ILNews

Chief public defender going to immigration firm

Michael W. Hoskins
January 1, 2008
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When Marion County's chief public defender steps down in February, he plans to work for an immigration and naturalization firm in Indianapolis.

David E. Cook, who's been the county's top public defender since 1995, submitted his resignation in December to the Marion County Public Defender's Office. He's continuing in the post until mid-February to allow time for a replacement to be found.

On Feb. 18, the 61-year-old attorney plans to join Gresk & Singleton in a new office being built at 10th and Delaware streets. The firm currently has an office on Meridian Street near the immigration office and will be relocating, Cook said.

Cook will focus on criminal defense at the firm, helping clients who may need some aspect of criminal law help that's intertwined with immigration or naturalization issues, he said. He will likely represent clients on criminal issues, and also work with immigration attorneys on post-conviction or other related issues that arise.

"It's been their experience that a high percentage of these cases have some type of criminal aspect, whether presently or in the past," Cook said. "That can have immigration consequences."

Partners at Gresk & Singleton couldn't be reached by Indiana Lawyer Daily deadline.

The county agency's public defender board of director's is searching for Cook's successor. A status meeting is scheduled for next week to discuss the process and applicants, who have until Feb. 1 to apply for the chief public defender position, Cook said. He added that about three names have been submitted so far, but he would not release those names.
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  1. The practitioners and judges who hail E-filing as the Saviour of the West need to contain their respective excitements. E-filing is federal court requires the practitioner to cram his motion practice into pigeonholes created by IT people. Compound motions or those seeking alternative relief are effectively barred, unless the practitioner wants to receive a tart note from some functionary admonishing about the "problem". E-filing is just another method by which courts and judges transfer their burden to practitioners, who are the really the only powerless components of the system. Of COURSE it is easier for the court to require all of its imput to conform to certain formats, but this imposition does NOT improve the quality of the practice of law and does NOT improve the ability of the practitioner to advocate for his client or to fashion pleadings that exactly conform to his client's best interests. And we should be very wary of the disingenuous pablum about the costs. The courts will find a way to stick it to the practitioner. Lake County is a VERY good example of this rapaciousness. Any one who does not believe this is invited to review the various special fees that system imposes upon practitioners- as practitioners- and upon each case ON TOP of the court costs normal in every case manually filed. Jurisprudence according to Aldous Huxley.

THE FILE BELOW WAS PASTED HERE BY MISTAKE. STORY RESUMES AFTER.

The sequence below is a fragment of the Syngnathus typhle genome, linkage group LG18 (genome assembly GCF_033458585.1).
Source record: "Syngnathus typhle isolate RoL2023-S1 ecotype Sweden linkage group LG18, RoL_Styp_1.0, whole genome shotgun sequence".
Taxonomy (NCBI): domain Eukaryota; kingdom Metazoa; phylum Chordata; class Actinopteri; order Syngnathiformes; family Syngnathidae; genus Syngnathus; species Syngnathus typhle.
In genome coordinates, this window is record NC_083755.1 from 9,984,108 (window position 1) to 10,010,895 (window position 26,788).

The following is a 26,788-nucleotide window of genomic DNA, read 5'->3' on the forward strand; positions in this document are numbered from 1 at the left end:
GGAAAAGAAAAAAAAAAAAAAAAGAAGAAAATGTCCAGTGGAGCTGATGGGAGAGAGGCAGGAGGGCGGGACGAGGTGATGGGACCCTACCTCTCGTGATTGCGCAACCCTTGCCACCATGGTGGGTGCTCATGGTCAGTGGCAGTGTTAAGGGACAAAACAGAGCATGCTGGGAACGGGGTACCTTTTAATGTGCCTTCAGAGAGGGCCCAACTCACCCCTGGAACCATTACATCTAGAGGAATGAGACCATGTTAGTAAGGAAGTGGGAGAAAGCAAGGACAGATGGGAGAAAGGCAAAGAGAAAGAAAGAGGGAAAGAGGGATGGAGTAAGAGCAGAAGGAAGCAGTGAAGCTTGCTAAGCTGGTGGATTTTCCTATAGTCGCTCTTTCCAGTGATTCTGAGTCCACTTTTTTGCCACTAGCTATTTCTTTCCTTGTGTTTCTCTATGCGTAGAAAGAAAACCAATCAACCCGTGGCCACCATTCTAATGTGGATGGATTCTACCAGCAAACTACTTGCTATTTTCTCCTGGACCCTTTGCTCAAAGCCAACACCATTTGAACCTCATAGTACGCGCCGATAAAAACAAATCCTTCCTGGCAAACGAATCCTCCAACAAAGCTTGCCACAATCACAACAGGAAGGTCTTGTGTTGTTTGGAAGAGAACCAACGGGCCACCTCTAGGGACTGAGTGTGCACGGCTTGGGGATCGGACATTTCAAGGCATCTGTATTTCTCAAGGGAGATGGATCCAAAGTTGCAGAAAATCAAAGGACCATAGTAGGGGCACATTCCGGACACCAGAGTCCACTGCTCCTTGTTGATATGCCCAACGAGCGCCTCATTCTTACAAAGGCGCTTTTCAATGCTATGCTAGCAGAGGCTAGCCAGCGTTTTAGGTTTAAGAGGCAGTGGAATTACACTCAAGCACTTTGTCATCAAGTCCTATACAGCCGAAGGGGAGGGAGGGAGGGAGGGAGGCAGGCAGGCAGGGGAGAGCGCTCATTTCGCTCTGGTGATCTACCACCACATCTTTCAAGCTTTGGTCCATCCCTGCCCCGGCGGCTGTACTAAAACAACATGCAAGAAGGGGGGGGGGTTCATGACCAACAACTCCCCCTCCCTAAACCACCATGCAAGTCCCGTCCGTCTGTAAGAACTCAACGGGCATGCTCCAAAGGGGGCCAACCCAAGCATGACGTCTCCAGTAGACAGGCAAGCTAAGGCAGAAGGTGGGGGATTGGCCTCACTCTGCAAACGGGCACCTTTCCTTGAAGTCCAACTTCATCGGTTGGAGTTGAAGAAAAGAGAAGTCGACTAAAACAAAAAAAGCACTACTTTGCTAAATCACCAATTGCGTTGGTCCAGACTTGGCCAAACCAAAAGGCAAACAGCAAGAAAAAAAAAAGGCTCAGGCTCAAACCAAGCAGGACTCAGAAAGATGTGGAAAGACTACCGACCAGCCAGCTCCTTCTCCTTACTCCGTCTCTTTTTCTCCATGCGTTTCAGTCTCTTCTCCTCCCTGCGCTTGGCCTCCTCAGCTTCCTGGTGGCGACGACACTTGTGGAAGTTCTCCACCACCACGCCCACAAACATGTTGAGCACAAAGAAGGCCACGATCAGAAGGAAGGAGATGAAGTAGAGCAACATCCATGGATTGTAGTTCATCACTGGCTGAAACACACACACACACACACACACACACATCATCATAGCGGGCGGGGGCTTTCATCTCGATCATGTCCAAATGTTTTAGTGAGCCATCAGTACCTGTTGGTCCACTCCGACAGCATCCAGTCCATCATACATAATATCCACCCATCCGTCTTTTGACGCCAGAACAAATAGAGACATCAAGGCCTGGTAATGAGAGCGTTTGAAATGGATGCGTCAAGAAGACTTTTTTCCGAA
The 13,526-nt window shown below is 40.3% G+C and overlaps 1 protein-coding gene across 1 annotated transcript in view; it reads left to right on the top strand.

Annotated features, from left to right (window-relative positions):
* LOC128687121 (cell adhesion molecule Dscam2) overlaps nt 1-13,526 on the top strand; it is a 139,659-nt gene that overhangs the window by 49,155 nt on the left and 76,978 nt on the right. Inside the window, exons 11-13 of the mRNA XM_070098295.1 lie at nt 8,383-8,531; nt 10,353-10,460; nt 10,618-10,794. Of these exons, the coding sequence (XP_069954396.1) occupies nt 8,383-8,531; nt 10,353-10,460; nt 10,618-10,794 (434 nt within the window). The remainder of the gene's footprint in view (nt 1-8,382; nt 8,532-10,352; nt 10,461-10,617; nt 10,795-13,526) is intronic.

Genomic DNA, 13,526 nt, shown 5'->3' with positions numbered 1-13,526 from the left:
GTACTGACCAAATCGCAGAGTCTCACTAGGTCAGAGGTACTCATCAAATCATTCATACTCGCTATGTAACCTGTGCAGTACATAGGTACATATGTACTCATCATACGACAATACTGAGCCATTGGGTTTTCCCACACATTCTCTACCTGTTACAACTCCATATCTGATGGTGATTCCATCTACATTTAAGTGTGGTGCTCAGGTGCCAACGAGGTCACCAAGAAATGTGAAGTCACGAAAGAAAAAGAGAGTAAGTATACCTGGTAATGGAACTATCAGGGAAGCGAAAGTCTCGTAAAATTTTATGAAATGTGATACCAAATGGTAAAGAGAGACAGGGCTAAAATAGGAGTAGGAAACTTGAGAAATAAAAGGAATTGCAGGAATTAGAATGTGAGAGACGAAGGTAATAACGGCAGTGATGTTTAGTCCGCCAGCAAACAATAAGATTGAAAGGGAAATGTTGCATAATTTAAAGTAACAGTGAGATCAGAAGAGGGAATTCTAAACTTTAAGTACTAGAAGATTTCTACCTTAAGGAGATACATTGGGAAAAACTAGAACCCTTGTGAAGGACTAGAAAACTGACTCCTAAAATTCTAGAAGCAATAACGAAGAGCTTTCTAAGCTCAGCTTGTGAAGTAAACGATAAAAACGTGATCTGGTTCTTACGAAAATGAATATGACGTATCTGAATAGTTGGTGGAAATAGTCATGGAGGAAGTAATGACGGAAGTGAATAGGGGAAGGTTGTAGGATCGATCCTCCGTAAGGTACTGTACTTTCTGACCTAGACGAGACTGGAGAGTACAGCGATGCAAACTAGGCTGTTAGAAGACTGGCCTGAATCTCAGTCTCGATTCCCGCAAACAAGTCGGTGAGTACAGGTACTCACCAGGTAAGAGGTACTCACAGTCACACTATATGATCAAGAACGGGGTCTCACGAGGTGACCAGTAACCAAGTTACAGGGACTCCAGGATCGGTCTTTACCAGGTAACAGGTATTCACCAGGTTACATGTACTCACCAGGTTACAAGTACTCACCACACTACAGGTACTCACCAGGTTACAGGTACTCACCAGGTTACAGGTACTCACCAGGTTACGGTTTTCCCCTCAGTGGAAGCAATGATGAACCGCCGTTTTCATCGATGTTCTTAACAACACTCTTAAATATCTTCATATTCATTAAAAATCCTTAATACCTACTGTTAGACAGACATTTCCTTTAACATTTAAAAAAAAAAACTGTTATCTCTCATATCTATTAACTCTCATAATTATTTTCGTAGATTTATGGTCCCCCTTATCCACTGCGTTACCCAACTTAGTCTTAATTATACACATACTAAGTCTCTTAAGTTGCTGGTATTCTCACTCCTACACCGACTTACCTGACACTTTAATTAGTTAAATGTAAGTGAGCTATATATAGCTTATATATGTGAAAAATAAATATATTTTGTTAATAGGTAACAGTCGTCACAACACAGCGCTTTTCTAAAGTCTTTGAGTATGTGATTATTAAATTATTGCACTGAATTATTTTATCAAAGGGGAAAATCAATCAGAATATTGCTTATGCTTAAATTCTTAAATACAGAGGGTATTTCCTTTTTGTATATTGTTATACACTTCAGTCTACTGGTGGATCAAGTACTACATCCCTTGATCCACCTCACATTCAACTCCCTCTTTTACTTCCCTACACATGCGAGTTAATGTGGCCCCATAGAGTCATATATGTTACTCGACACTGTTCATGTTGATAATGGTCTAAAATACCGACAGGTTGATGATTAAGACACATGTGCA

2. Any attorneys who practice in federal court should be able to say the same as I can ... efiling is great. I have been doing it in fed court since it started way back. Pacer has its drawbacks, but the ability to hit an e-docket and pull up anything and everything onscreen is a huge plus for a litigator, eps the sole practitioner, who lacks a filing clerk and the paralegal support of large firms. Were I an Indiana attorney I would welcome this great step forward.

  3. Can we get full disclosure on lobbyist's payments to legislatures such as Mr Buck? AS long as there are idiots that are disrespectful of neighbors and intent on shooting fireworks every night, some kind of regulations are needed.

  4. I am the mother of the child in this case. My silence on the matter was due to the fact that I filed, both in Illinois and Indiana, child support cases. I even filed supporting documentation with the Indiana family law court. Not sure whether this information was provided to the court of appeals or not. Wish the case was done before moving to Indiana, because no matter what, there is NO WAY the state of Illinois would have allowed an appeal on a child support case!

  5. "No one is safe when the Legislature is in session."

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